The 70-year-old guitarist was joined by an army of classical musicians from the prestigious Royal Philharmonic Orchestra - including dozens of violinists, cellists, and brass players - a hundred-piece choir, singers Alfie Boe and Billy Idol and actor Phil Daniels, who appeared in the original movie, for a spectacular new take on the classic record.
Townshend - who had replaced his normally grungy grey T-shirt and jeans for a smart black suit and pristine white shirt - was on stage for much of the event singing the part of 'The Godfather' as well as playing guitar.
Speaking after the show, a beaming Townshend told BANG Showbiz's Managing Director Rick Sky: ''I wanted to get a Who piece saved for posterity. I didn't want to die without my most important works being committed to sheet music for future generations. Of course there is some vanity involved in this but so many Who songs are such great songs that I felt need keeping and preserving as scores.
''Rachel [Fuller, Townshend's partner] is a classically trained composer and she did wonders with the orchestration and score. It means 'Quadrophenia' can now be played in all sorts of ways - from a small ensemble led by a piano to a large orchestra.''
After a busy few weeks for the Who - including headline slots at Glastonbury and Barclaycard British Summer Time - the veteran rocker is planning a brief break but then will be back with a variety of new projects.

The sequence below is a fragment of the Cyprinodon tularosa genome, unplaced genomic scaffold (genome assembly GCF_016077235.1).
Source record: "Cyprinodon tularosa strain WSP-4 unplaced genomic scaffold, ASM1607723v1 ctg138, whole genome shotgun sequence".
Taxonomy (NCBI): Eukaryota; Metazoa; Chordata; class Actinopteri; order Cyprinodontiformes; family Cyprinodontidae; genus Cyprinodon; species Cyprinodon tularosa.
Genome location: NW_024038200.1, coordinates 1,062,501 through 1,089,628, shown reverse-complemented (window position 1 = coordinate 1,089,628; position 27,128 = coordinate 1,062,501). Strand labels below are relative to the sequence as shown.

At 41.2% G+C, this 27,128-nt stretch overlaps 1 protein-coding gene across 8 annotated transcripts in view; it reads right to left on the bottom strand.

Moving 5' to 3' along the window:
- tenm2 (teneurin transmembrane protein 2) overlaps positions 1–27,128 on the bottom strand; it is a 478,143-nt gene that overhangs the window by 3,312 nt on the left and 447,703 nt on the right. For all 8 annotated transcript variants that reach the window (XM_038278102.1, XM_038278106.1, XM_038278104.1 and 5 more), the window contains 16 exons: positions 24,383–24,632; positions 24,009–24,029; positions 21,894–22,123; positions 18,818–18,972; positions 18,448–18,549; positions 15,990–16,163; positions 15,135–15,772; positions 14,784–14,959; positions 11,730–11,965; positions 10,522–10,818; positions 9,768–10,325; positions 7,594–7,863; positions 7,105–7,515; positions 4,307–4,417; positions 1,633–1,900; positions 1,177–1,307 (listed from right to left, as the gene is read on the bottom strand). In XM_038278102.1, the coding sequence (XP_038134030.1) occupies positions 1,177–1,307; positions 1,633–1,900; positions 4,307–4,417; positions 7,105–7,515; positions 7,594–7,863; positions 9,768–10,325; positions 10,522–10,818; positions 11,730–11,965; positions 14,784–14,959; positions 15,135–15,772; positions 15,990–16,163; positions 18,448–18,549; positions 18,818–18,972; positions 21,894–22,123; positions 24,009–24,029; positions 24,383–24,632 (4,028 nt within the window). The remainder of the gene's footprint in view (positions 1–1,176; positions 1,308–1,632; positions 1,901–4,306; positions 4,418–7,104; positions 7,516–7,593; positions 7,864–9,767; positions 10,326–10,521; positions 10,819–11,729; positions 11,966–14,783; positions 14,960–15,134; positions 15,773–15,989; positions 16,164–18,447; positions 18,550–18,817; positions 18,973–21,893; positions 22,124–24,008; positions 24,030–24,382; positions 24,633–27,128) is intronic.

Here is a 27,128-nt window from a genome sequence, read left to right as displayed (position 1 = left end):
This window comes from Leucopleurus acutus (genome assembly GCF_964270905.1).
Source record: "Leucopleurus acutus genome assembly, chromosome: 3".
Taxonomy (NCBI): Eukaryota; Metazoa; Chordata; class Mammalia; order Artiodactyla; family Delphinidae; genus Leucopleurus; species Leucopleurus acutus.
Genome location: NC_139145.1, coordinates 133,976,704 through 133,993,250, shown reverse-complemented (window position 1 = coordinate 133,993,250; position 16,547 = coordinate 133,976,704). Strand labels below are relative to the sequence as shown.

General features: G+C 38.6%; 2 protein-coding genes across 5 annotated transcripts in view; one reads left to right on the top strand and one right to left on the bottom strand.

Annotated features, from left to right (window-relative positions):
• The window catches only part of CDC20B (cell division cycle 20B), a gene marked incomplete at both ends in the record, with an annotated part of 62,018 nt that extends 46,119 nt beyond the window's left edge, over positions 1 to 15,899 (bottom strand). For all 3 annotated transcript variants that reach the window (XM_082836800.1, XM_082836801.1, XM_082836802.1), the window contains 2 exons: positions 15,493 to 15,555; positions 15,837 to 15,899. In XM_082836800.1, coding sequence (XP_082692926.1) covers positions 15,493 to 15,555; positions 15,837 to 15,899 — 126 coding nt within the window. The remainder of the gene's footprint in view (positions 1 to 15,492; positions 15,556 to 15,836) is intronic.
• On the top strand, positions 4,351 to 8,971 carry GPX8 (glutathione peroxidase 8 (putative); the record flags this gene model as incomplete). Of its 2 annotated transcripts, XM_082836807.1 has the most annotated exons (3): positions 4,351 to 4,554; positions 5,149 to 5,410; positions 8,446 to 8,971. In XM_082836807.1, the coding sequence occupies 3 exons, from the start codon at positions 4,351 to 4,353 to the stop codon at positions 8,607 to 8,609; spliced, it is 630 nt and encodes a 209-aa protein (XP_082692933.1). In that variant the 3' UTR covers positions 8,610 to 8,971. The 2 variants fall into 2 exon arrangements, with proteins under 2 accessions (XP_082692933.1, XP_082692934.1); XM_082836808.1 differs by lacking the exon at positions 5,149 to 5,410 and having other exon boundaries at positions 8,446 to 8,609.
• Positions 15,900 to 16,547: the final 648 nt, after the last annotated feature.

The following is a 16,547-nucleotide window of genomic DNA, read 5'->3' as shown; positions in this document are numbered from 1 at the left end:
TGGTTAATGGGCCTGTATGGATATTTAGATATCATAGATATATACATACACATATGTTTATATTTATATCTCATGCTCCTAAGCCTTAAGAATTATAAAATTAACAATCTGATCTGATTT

He added: ''It's been a really hectic time for me. I am going to have a little rest because I want time to enjoy what I have now and to be happy and relaxed, but don't worry, I have got so many different projects lined up, including commissioning more operas. I am writing new songs all the time and also want to publish a novel.''
Much pop music can lend itself to classical re-working but in the case of The Who this is especially so, partly because of Townshend's love of classical composers and sadly deceased Who bass player John Entwistle's rigorous training in classical trumpet and French Horn. This meant that the classical reinterpretation of 'Quadrophenia' - whose stand out moments last night were '5:15', 'Love Reign O'er Me' and especially the instrumental pieces 'The Rock', 'I Am The Sea' and the title track 'Quadrophenia' - was able to transport the audience to a different emotional space using the light, shade and subtlety that classical music can provide when well-executed.
At the end of the show, in true classical style, Townshend and all his collaborators took numerous curtain calls and bows with renowned conductor Robert Ziegler, taking his final bow dressed humorously in a Mod parka complete with Target logo.
Pete Townshend's 'Classic Quadrophenia' has just been released on Deutsche Grammophon.
What's new in the music world this week?
'Sounds of Silence' was released on this day (January 17th) in 1966.
Listen to Alex Bayly performing 'Animal'.
Two weeks ahead of Independent Venue Week, Dry Cleaning made 'Britain's Best Small Venue 2015' (NME) the second port of call on their 2020 tour.
'Leave Home' was released on this day (January 10th) in 1977.
For their last gig of the year, The Libertines came back to their adopted hometown of Margate to finish off their latest tour.
Celebrating the birthday of David Bowie with his most legendary songs.